STEM in Schools

Makerspaces in CMSD schools

Do you have a makerspace in your school? Or maybe your school just received a grant to build one and you want to know what is next!

There are many different brands of makerspace technologies and equipment!  Below is a list of recommended equipment that the CMSD FabLab team has experience with and can therefore help your school based team learn how to use these technologies and integrate them into your classrooms!



Image result for fLASHfORGE PRINTER

Flash Forge Finder or Inventor $400-$800   These machines are GREAT for the classroom. They are inexpensive, easy to use, robust and resilient.  They have excellent quality given the price of the machine and are a perfect place to start your makerspace.  CMSD has MANY of these machines in classrooms across the district and can offer training, PD and maintenance.


Image result for makerbot 3d printer

Makerbot Sketch or Replicator $1500-3000 are amazing machines that are used in makerspaces and Fab Labs around the world. They offer higher quality and a larger  build plate than other machines and are very dependable .  CMSD has many of these machines in the district and can offer training, PD and Maintenance. 



Image result for ultimaker

Ultimaker $2500-$6000 are high quality machines that offer a few different sizes, included the Ultimaker5 which has a build area about twice as big as other machines.  These 3D printers look very cool, create high quality prints but can be a bit finicky.  CMSD has a few of these machines and can offere training, PD and Maintenance.


Image result for silhouette cameoSilhouette Cameo  $200-$300  This is a very powerful desktop vinyl cutter. The software for this machine, Silhouette Studio, is similar to a professional design software but is free!    Students can design logos for stickers, t-shirts, mugs, back packs and more!  This machine also cuts paper, fabric and more!  





CMSD Fab Lab can help with support on Epilog Laser Cutters ($15,000+)  or Glowforge($2500-$4000) 

Image result for epilog laser cutterImage result for glow forge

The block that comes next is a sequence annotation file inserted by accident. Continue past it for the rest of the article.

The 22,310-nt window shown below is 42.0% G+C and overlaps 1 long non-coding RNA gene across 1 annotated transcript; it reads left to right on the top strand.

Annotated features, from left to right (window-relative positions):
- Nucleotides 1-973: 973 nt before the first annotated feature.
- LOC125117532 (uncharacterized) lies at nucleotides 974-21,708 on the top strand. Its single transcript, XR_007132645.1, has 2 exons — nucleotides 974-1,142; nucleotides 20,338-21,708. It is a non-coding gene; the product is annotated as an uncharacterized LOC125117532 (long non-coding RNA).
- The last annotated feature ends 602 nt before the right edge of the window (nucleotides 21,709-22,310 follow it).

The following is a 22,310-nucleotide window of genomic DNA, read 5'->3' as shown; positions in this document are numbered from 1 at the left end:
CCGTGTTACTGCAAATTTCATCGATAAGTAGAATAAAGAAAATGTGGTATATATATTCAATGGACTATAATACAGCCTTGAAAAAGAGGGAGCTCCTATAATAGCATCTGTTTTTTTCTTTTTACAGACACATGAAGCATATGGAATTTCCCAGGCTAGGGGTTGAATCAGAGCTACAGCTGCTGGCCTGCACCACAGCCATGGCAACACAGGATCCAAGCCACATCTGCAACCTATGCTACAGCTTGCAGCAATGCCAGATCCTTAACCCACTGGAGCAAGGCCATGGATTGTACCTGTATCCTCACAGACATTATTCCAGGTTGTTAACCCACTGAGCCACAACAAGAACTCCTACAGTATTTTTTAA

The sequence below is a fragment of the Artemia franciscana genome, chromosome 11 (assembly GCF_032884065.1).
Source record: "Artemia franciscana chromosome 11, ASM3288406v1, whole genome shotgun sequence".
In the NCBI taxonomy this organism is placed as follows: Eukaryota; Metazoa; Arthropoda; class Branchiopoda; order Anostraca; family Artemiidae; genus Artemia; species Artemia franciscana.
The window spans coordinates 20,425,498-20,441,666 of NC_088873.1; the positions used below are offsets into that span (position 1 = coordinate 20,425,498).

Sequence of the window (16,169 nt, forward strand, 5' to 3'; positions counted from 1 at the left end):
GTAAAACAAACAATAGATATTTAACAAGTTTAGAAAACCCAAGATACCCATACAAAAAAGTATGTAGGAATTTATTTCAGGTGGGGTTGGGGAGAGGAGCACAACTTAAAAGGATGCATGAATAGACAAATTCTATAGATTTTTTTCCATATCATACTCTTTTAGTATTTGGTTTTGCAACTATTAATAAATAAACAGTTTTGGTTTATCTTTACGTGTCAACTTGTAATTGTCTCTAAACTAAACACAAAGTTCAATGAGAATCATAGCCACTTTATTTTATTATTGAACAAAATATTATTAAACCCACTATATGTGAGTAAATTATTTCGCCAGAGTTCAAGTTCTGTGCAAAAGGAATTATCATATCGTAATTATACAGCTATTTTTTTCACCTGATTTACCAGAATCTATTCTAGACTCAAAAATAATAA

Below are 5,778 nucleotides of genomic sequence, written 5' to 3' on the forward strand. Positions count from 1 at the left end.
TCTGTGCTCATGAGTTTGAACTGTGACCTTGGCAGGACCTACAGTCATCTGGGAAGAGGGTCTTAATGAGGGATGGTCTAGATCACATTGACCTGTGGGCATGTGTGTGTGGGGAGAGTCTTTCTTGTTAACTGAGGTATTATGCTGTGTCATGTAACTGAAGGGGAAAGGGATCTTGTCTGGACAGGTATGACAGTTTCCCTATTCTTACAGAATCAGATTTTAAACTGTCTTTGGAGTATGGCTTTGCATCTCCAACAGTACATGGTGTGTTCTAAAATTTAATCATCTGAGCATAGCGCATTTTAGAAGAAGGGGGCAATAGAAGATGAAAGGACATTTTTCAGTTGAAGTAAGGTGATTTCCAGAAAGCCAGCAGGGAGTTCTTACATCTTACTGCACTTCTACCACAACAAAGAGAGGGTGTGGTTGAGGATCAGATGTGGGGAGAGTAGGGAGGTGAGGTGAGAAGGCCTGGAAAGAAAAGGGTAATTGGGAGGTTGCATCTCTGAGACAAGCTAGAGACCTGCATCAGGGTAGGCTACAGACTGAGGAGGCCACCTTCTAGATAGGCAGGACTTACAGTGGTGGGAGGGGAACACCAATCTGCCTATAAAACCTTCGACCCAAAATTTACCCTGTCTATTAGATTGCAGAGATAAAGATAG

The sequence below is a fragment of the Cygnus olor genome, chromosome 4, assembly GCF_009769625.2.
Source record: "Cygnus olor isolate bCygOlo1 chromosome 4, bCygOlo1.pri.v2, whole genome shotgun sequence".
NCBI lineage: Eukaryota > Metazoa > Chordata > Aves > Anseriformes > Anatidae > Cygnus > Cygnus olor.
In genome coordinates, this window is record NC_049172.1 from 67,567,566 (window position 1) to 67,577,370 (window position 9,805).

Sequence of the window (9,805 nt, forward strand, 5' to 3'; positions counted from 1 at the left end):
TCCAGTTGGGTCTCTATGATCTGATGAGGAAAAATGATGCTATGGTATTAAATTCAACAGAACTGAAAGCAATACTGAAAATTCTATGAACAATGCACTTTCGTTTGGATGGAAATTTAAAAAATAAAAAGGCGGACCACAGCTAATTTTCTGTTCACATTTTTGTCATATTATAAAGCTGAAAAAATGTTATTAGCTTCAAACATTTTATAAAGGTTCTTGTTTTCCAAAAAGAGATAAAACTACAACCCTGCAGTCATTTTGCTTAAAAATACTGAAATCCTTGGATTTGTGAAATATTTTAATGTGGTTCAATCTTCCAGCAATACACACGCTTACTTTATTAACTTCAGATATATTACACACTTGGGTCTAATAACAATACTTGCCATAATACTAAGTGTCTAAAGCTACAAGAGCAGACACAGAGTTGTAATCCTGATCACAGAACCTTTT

Maker Carts

TeacherGeek STEM, STEAM Maker Cart 2.0

These carts are full of amazing things! The run about $6,000






Image result for maker education cart lakeshore

This cart, from Lakeshore Learningis a bit smaller and costs $900.






Please contact us with questions about consumable material sourcing


Cleveland Cavaliers & Goodyear STEM Makeovers

Image result for cavs stem make over


Due to the extreme generosity of the Cleveland Cavaliers & Goodyear, CMSD has been given an overwhelming gift.   The district build the EPC DF+STEM Lab at our professional center that will host workshops for teachers to learn the basics of Digital Fabrication as well as serve as a Library of technology that teachers can borrow to use in their classrooms. Coverage of this event 

Now that the EPC DF+STEM Lab is complete, we have moved onto phase two of this partnership.  The Cleveland Cavaliers and Goodyear will be completing 5 STEM SPACE MAKEOVERS in CMSD K-8 schools over the next 3 years.  We are looking for 5 CMSD schools who will benefit from a $25,000 STEM SPACE makeover!


Cavs STEM Space Makeover Application 

In order to qualify for this makeover, please be sure your school:

  • is a CMSD K-8 School
  • has a space that is in need of a makeover that would be primarily used for STEM
    • Library / media space
    • computer lab
    • science lab / classroom
    • extra classroom
  • Has a team of 3-10 teachers who would take on the role of Lead STEM teacher and attend workshops and training sessions.
  • Can work with a construction team to have access to your building for approximately one month of work time, during which the space can not be used by teachers or students.
  • Is not on the list of schools being considered for closure nor has it been constructed in the past five years.



Any questions? Please contact

Mobile Fab Lab Visits

Are you interested in the Mobile Fab Lab visiting your School? 


This slideshow requires JavaScript.

The Mobile Fab Lab is a part of the Cleveland Metropolitan School District.   If you are a teacher or administrator at a CMSD school, the MFL can visit your school and engage your students in Digital Fabrication!

There are a few ways you can request the MFL to visit your school :

  1. Apply for the MFL Fellowship, this is a year long program that continues as long as you teach for the district.  The MFL will visit your school for your students to complete a project an teachers will receive training on how to do Digital Fabrication in their own classrooms with a 3D printer and or vinyl cutter!   This program is only open to CMSD teachers who teach grades 3-8.   Only 10 teachers are chosen per year.
  2. Request the MFL to visit for one day . The MFL will visit your school for approximately 4 hours during a school day, engaging up to 100 students in exposure digital fabrication projects.  These visits are meant to to introduce students to DF and STEM projects, and are designed for students in grades K-8.

Please note, the MFL schedule fills up quickly. We will try to accommodate all requests. Preference is given to those teachers who attend workshops at the EPC DF+STEM Lab . 

Use of the MFL is free for all CMSD schools and students.

Due to limited resources, time and personnel, the MFL is not visiting schools, community partners or other groups at this time.